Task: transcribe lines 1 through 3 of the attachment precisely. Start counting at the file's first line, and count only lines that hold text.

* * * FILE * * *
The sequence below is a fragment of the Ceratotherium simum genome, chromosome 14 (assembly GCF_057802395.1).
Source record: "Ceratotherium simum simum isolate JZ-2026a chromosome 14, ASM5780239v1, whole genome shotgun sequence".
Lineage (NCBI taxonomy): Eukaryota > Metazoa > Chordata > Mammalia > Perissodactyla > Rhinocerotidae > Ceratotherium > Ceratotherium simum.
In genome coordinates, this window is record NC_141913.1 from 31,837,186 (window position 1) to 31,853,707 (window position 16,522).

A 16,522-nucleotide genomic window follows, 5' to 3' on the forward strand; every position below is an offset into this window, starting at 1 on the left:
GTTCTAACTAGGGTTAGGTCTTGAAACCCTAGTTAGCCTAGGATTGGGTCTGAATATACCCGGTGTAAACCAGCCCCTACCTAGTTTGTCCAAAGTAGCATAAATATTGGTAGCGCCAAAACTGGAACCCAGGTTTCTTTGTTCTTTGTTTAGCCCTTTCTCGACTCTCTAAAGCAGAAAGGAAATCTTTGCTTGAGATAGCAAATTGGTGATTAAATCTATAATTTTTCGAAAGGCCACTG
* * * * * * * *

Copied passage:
The sequence below is a fragment of the Ceratotherium simum genome, chromosome 14 (assembly GCF_057802395.1).
Source record: "Ceratotherium simum simum isolate JZ-2026a chromosome 14, ASM5780239v1, whole genome shotgun sequence".
Lineage (NCBI taxonomy): Eukaryota > Metazoa > Chordata > Mammalia > Perissodactyla > Rhinocerotidae > Ceratotherium > Ceratotherium simum.